What I Learned in Tokyo



A visit to a Breguet-sponsored exhibition dedicated to Marie Antoinette’s life was a very cool way to experience Japan’s dynamic capital city

In a perfect world, everyone would, at some point in his or her life, experience Tokyo. I had my chance last week and was blown away by the city’s killer style, inventive cuisine, and unparalleled service.

It was well worth the 12-hour haul from Los Angeles to join the Swiss watch brand Breguet at the opening of “Marie Antoinette, A Queen in Versailles,” an exhibition running through Feb. 26 at Tokyo’s Mori Arts Center Gallery. 

Over the course of four days in Japan’s ancient yet wildly contemporary capital city, I was reminded of how interesting it is to see the world through the lens of watchmaking. Here are a few of the things I learned.

1. The Japanese have a long-standing fascination with French culture.

The Japanese have long idolized French culture and Marie Antoinette, in particular. That helps explain why the Château de Versailles, the organization that oversees the French royal palace, chose to stage the Breguet-sponsored exhibition, the first retrospective of the queen’s life to be shown in Japan, at Tokyo’s premier arts institution. Located at the top of a tower in the Roppongi Hills shopping complex, the Mori Arts Center Gallery and the neighboring Mori Art Museum are magnets for both tourists and well-heeled locals.

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A portrait of Marie Antoinette (photo courtesy of Château de Versailles)

The exhibition documents Marie Antoinette’s life, from her youth in Vienna until her execution in 1793 at the hands of French revolutionaries, through paintings, drawings, furnishings, and objets d’art. The sumptuous decor that surrounded the queen during her reign has been painstakingly re-created in the gallery space and forms a cool contrast with the stark views of the Blade Runner–esque metropolis below.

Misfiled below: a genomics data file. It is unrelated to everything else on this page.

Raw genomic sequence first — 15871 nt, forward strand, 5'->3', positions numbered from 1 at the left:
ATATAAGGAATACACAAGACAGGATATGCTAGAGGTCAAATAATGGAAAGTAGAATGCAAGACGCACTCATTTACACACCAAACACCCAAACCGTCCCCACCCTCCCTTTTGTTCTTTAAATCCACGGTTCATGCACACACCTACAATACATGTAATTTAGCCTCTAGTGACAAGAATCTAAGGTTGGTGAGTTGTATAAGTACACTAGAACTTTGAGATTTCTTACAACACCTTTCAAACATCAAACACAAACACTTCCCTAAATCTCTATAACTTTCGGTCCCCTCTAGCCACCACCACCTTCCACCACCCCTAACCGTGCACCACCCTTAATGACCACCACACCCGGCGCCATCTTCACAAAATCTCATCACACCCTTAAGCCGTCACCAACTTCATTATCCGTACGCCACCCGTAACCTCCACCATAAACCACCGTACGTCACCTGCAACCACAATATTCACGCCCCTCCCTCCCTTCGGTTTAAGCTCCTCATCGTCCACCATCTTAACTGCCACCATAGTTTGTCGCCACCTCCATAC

For watch lovers, however, the main attraction is pocket watch No. 1160, aka the Marie Antoinette, a reproduction of the complicated timepiece that the queen commissioned Abraham Louis Breguet to make for her in 1783. Completed in 1827, 34 years after her death and four years after Breguet’s own passing, the original pocket watch, No. 160, remained the world’s most complicated timepiece for nearly a century.

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Breguet No. 1160 (photo courtesy of Breguet)

The replica, which is not for sale, will be on display at the Mori Arts Center Gallery Nov. 2–3 before it moves to the Breguet boutique in Tokyo’s luxe Ginza district, where it will be showcased Nov. 4–6. It will then return to the Breguet manufacture in Switzerland’s Vallée de Joux.

I got to spend a few quality minutes with the piece on Saturday, my final night in Tokyo, when I attended a gala dinner at the French embassy. The ambassador hosted 120 (mostly Japanese) guests who’d come to pay their respects to the queen’s legacy and the timepiece that embodies it. The evening concluded with a ballet performance by two dancers dressed in 18th-century wigs and courtly fashions. No wonder the Japanese are such fans of the queen and the period in which she reigned—can you think of a better inspiration for a country obsessed with cosplay?

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The guests at the French embassy’s Marie Antoinette–themed gala dinner were enthralled by an elegant ballet performance by dancers bedecked in period costumes.

2. The Breguet boutique in Ginza is luxury done right.

To glimpse luxury retail at its finest, skip Paris and New York and instead head to Tokyo’s Ginza district. The high-end shopping area is the city’s answer to Rodeo Drive, Bond Street, and Fifth Avenue.

Watch lovers will want to visit the Nicolas G. Hayek Center, a collection of seven Swatch Group brand boutiques—including Breguet, Blancpain, Glashütte Original, Jaquet Droz, Longines, Omega, and Swatch—located on various floors of a 14-story building designed by Japanese architect Shigeru Ban. The space brims with greenery, interesting art, and the coolest elevator banks you’ve ever seen.